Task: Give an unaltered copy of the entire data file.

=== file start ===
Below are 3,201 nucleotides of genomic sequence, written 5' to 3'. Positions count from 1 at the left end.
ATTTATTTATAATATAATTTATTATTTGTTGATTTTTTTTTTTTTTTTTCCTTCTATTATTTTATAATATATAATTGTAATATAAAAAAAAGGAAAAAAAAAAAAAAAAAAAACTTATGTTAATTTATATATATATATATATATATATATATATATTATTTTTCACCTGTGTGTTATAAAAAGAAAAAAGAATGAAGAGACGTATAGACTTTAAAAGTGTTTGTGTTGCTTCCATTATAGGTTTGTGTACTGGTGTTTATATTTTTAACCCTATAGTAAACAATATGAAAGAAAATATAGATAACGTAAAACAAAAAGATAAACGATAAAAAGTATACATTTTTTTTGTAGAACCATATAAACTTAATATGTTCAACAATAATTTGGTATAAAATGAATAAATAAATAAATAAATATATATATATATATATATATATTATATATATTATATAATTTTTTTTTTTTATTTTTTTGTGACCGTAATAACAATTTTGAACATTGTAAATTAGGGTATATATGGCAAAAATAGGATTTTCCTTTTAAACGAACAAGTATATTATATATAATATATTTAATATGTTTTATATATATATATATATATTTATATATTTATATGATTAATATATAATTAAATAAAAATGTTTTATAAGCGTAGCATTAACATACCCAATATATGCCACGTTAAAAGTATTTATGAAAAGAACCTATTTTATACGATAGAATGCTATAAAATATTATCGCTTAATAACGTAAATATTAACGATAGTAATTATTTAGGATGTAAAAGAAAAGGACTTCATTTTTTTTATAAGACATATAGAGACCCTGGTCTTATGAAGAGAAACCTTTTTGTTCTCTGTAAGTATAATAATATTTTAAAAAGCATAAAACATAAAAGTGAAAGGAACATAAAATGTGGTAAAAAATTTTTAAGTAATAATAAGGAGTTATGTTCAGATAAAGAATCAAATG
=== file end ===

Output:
Below are 3,201 nucleotides of genomic sequence, written 5' to 3'. Positions count from 1 at the left end.
ATTTATTTATAATATAATTTATTATTTGTTGATTTTTTTTTTTTTTTTTCCTTCTATTATTTTATAATATATAATTGTAATATAAAAAAAAGGAAAAAAAAAAAAAAAAAAAACTTATGTTAATTTATATATATATATATATATATATATATATATTATTTTTCACCTGTGTGTTATAAAAAGAAAAAAGAATGAAGAGACGTATAGACTTTAAAAGTGTTTGTGTTGCTTCCATTATAGGTTTGTGTACTGGTGTTTATATTTTTAACCCTATAGTAAACAATATGAAAGAAAATATAGATAACGTAAAACAAAAAGATAAACGATAAAAAGTATACATTTTTTTTGTAGAACCATATAAACTTAATATGTTCAACAATAATTTGGTATAAAATGAATAAATAAATAAATAAATATATATATATATATATATATATTATATATATTATATAATTTTTTTTTTTTATTTTTTTGTGACCGTAATAACAATTTTGAACATTGTAAATTAGGGTATATATGGCAAAAATAGGATTTTCCTTTTAAACGAACAAGTATATTATATATAATATATTTAATATGTTTTATATATATATATATATATTTATATATTTATATGATTAATATATAATTAAATAAAAATGTTTTATAAGCGTAGCATTAACATACCCAATATATGCCACGTTAAAAGTATTTATGAAAAGAACCTATTTTATACGATAGAATGCTATAAAATATTATCGCTTAATAACGTAAATATTAACGATAGTAATTATTTAGGATGTAAAAGAAAAGGACTTCATTTTTTTTATAAGACATATAGAGACCCTGGTCTTATGAAGAGAAACCTTTTTGTTCTCTGTAAGTATAATAATATTTTAAAAAGCATAAAACATAAAAGTGAAAGGAACATAAAATGTGGTAAAAAATTTTTAAGTAATAATAAGGAGTTATGTTCAGATAAAGAATCAAATG